Arroyo House

Barton Phelps & Associates - Arroyo House
“It is an unbelievable feat of imagination to fit a building on this extremely complicated topographic site. The house as a result creates the image of a village of individual parts beautifully strung together by a long staircase.” Robert A. M. Stern, FAIA, AIA / LA Design Awards Jury, 1985

Naturalizing: Arroyo House and Garden
Beverly Glen Canyon, Los Angeles, California
1985 - 2010

Framed by dry, chaparral-covered slopes, underlain by "young" geology, annually reshaped by winter rains, the canyon site of Arroyo House was sufficiently daunting to engineers at the Department of Building and Safety that they officially stamped the property "UNBUILDABLE". Enamored of L.A.'s mountainous urban fringe, UCLA architecture professor, Barton Phelps and his wife, attorney Karen Simonson, both East Coast refugees, persisted in showing how a dwelling could bridge a watercourse to merge with nature and in 1985 they moved in.

Spun from a traveler's dream of two free-standing pavilions split by a brook (think Vignola's Villa Lante), the house was actually shaped by hard facts that joined the two casini and raised one higher than the other. The plan does away with the all-American front yard. Entry is directly from the carport / drive-in foyer from which an oversized stair begins a curving ascent. Conceived as a transformational sequence for shedding city temperament, the stairway links a series of discrete spaces with distinct relationships to the outside and arrives at a garden court that opens into nature. Thick walls, deep shadows, indoor / outdoor ambiguity, and natural cooling derive abstractly from climatically appropriate Andalusian-inspired stylings of the 1920's (then already green by present standards).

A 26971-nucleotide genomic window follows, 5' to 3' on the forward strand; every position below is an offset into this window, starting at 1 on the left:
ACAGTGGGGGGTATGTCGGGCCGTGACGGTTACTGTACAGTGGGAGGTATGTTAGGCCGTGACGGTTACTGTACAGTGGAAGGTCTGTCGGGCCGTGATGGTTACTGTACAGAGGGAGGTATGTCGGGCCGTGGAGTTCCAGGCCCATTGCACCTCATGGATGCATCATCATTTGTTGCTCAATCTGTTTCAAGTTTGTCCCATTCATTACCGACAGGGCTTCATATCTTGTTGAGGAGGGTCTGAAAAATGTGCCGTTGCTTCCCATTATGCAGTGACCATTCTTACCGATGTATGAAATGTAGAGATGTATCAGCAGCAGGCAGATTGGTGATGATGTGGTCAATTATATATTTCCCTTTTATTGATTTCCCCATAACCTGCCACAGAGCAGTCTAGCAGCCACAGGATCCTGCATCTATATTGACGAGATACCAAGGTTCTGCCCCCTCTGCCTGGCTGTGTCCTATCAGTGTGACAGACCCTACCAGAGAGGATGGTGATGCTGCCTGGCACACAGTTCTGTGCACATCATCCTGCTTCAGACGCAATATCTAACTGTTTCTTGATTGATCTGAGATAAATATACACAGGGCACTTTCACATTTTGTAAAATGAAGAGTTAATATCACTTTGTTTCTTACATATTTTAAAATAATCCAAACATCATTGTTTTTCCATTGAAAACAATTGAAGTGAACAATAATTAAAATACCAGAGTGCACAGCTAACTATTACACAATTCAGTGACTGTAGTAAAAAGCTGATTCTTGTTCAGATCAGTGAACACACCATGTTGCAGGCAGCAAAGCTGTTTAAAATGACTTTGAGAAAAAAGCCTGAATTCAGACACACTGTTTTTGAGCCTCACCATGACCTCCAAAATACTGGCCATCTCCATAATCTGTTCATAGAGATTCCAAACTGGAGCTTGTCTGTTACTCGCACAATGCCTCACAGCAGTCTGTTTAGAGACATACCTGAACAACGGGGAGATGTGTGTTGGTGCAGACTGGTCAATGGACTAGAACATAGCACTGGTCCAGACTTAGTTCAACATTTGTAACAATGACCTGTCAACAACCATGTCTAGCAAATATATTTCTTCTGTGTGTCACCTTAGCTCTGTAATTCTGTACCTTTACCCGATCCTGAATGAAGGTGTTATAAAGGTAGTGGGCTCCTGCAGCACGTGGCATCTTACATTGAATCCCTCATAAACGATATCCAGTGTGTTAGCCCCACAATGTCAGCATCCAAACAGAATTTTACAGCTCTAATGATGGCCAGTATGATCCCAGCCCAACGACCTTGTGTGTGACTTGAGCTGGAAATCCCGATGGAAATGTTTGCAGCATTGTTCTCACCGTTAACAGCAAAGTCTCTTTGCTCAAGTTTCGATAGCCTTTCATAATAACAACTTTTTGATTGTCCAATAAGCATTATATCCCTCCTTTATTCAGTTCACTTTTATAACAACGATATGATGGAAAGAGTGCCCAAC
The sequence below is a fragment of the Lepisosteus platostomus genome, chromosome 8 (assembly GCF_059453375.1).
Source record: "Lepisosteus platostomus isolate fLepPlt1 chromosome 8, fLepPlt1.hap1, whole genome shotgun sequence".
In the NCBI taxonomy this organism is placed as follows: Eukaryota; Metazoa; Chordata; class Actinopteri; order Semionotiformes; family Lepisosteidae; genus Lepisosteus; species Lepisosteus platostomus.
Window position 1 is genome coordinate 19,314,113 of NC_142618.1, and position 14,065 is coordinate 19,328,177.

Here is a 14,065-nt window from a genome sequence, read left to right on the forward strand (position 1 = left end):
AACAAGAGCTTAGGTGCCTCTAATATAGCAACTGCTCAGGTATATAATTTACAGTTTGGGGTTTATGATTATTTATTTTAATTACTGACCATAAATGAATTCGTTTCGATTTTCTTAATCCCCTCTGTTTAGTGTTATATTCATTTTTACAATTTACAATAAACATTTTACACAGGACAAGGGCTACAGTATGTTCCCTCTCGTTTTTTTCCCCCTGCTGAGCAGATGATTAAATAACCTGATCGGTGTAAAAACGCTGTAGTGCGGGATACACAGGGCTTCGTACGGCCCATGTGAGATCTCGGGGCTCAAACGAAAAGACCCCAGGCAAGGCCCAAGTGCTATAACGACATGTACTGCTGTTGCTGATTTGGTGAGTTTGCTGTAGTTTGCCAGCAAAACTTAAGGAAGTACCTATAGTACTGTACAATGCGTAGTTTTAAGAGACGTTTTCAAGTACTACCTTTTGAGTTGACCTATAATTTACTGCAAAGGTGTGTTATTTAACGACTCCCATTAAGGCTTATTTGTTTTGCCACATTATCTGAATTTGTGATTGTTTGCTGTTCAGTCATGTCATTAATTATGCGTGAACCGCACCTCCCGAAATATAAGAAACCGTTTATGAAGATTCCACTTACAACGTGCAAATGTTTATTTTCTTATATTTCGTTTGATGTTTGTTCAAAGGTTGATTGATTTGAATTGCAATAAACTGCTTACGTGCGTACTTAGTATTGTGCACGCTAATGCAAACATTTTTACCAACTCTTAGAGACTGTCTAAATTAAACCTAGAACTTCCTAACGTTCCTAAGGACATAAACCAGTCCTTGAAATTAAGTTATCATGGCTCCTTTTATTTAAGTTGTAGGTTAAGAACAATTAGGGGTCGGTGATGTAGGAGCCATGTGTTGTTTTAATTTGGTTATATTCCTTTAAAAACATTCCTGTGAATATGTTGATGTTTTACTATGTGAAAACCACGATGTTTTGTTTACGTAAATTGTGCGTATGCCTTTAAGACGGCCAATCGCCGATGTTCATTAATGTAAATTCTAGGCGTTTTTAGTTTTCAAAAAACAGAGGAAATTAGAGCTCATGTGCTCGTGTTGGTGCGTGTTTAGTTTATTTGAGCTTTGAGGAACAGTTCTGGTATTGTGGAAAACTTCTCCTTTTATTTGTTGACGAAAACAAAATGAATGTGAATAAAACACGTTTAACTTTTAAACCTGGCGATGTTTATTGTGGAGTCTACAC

As carefully as they began it, the owners insist that Arroyo House has been their teacher all along. Remodeled more times than they care to remember, it has steadily pointed the way toward an Edenic ideal. Now functioning as a portal to expanded holdings and a sequence of distinct gardens and a working vineyard, entering paths pass the streambed through a redwood grove then ramp to a grass parterre walled by vineyard terraces. As they step toward the ridge, three giardini segretti frame  secret views down and across the arroyo but, beyond the tended landscape, a network of trails winds over terrain that's never been cleared except by wildfire.

Book (Click to View):
A Place in the Canyons, by Barton Phelps, FAIA, 2013.